PeopleSoft investigates key Oracle executives

12 Jan 2004

PeopleSoft, which is facing a hostile takeover bid by Oracle, has called for permission to interview half a dozen Oracle executives as part of its lawsuit alleging unfair business practices.

The ERP (enterprise resource planning) software vendor whose attempt to acquire JD Edwards was nearly blown out of the water by a US$6bn rival bid by Oracle for PeopleSoft, is seeking a California court’s permission to interview a number of key executives. The list includes the company’s executive vice president of global support services and its senior vice president of applications development.

The bid is understood to be motivated by allegations that Oracle misled the public and PeopleSoft customers on the level of support and ease of migrating to the Oracle platform.

PeopleSoft also alleges that Oracle is maintaining a “highly uncertain” tender offer, keeping its bid substantially below its current share price and therefore delaying the resolution of disputes surrounding its offer for JD Edwards. This uncertainty, it claims, is creating fear and doubt among PeopleSoft’s current and future companies.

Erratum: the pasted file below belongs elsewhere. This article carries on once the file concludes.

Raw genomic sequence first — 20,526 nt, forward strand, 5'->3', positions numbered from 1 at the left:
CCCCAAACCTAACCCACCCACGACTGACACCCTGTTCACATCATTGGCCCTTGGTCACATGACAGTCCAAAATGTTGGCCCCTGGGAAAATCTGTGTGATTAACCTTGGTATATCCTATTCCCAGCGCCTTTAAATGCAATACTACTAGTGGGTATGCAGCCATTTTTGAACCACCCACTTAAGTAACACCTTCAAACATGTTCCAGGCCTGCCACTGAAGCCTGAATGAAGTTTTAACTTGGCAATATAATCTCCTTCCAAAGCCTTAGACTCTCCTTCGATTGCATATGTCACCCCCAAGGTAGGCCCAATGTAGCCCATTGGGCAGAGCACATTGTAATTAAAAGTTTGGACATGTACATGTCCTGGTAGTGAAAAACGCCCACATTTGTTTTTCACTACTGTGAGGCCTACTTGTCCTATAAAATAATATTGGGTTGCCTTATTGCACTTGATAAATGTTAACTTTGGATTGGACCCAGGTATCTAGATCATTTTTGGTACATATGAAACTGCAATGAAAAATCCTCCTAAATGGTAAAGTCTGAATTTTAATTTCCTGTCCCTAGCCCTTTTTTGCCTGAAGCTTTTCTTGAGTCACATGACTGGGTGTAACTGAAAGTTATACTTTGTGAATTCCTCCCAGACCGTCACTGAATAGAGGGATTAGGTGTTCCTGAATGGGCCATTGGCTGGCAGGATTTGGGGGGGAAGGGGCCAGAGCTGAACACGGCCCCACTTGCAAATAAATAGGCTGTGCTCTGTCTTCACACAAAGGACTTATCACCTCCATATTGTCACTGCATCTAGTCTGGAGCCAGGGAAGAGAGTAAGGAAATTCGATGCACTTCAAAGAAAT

The company is seeking to interview Oracle employees responsible for supporting and developing software applications similar to PeopleSoft products who would be familiar with enterprise support and product migration issues.

Despite the ongoing proceedings, a senior PeopleSoft executive told that the Oracle bid for the company was effectively “dead in the water.” Crosbie Burns, Peoplesoft vice-president and UK & Ireland managing director, said the bid faces a number of obstacles that together make it unworkable. Firstly, Peoplesoft’s results have exceeded the market’s expectations in the last two quarters, contrary to what Oracle predicted would happen. Secondly, Oracle’s tender offer price is below Peoplesoft’s current share price and only 6pc of Peoplesoft shareholders are in favour of the bid anyway. Thirdly, the US Department of Justice and European Commission are investigating it from a competitive point of view and are unlikely to support it.

Lastly, the way in which Peoplesoft is incorporated in State of Delaware means that the state laws of incorporation would have to be overturned for Oracle’s bid to be accepted – an unprecedented event, according to Burns. Finally, Oracle itself is in no shape to acquire a competitor, he argued.

By John Kennedy